S25 Novel enzymes for lignin degradation generated with an easy chromosomal gene amplification method
Monday, July 25, 2016: 9:00 AM
Grand Couteau, 5th Fl (Sheraton New Orleans)
E. Neidle*, M. Tumen-Velasquez and A. Ahmed, University of Georgia, Athens, GA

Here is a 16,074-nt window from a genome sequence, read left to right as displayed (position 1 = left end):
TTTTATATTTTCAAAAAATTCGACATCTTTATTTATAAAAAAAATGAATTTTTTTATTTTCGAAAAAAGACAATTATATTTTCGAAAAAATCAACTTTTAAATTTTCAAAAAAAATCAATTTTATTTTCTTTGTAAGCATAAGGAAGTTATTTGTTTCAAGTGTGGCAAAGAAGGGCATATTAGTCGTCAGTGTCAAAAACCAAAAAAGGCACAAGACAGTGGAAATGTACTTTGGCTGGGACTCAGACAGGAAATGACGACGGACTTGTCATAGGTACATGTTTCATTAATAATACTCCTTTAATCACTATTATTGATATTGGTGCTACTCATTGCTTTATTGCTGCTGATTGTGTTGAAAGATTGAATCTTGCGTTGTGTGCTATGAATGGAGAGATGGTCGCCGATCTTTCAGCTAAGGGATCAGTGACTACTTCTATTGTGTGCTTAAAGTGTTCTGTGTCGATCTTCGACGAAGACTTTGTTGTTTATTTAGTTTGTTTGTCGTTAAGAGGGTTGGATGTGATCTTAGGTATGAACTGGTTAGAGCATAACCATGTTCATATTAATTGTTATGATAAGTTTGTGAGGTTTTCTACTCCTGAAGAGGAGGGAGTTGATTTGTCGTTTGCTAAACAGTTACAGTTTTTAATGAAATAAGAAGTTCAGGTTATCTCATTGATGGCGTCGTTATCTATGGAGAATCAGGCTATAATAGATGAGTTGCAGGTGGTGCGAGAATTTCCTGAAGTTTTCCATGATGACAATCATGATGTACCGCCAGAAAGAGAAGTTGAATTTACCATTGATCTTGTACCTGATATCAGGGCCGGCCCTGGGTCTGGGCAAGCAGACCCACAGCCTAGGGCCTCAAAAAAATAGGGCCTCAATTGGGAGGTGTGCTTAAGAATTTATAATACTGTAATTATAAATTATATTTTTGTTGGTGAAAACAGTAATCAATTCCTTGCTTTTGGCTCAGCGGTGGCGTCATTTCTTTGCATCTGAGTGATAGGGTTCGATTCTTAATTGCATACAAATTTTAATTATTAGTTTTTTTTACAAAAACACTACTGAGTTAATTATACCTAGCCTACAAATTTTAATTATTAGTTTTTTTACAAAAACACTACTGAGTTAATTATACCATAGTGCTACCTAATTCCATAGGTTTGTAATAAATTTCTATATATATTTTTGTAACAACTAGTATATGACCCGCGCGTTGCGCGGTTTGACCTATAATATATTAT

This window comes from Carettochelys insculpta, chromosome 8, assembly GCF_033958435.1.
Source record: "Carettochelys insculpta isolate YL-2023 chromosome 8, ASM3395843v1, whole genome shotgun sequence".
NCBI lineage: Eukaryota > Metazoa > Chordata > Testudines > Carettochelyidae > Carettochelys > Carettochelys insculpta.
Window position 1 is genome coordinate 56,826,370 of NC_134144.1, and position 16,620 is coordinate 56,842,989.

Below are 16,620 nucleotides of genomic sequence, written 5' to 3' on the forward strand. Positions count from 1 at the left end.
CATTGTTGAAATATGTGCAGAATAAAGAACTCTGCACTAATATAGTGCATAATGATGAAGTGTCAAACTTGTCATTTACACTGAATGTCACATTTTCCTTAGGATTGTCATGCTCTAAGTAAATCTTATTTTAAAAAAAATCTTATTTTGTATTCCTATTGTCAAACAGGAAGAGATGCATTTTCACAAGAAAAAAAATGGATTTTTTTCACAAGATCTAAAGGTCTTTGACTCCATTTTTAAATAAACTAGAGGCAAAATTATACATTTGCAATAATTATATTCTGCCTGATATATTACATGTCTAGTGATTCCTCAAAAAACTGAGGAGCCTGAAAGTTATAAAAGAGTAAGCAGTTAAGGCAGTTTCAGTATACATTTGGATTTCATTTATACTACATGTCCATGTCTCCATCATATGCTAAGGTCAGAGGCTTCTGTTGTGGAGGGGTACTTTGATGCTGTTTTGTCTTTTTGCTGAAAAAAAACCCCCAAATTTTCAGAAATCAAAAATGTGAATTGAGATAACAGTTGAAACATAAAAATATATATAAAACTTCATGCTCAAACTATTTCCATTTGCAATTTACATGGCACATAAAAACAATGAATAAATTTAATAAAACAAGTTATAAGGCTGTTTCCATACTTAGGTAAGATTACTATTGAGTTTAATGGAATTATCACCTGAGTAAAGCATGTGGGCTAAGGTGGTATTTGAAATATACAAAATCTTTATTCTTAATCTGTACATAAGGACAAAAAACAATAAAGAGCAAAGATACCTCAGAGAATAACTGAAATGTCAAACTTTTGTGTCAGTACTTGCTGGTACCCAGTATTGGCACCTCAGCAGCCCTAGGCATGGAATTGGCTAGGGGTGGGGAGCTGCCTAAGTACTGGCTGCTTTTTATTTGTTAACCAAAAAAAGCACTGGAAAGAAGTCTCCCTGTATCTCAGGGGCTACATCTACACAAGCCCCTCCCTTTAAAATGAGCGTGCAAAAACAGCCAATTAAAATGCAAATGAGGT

Gene duplication and divergence underlie evolutionary processes. To accelerate the emergence of new enzymes in the laboratory, a method was devised to create chromosomal arrays of duplicated genes. Gene amplification should increase the chance for beneficial mutations to accrue in a targeted region and allow rapid selection of mutants during continuous culture. Acinetobacter baylyi ADP1, a non-pathogenic, genetically malleable soil bacterium was ideal for developing this technique, called Evolution by Amplification and Synthetic Biology (EASy). With selection, 10 to 300 copies of specific genomic regions could be obtained. When key foreign genes were inserted into the ADP1 chromosome and then amplified, they expanded the ability of ADP1 to consume aromatic carbon sources. Growth depended on multiple copies of the foreign DNA, presumably because gene function and/or expression were not optimal. In fewer than 1,000 generations, mutants arose in in which a single copy of modified foreign DNA was sufficient for improved growth. Improvements included the ability to grow on higher concentrations of the substrate, faster growth, and higher growth yields. The copy number of the amplified DNA decreased as new alleles evolved under selection. In one example, a chimeric enzyme emerged that fused a cytochrome P450 family member to a ring-cleavage dioxygenase. There are no known examples of similar natural chimeric enzymes. These studies were designed to expand and modify bacterial aromatic compound catabolism to improve lignin degradation. Currently, lignin is a vastly underused biomass feedstock with an exciting potential for future use in bioenergy and biotechnology.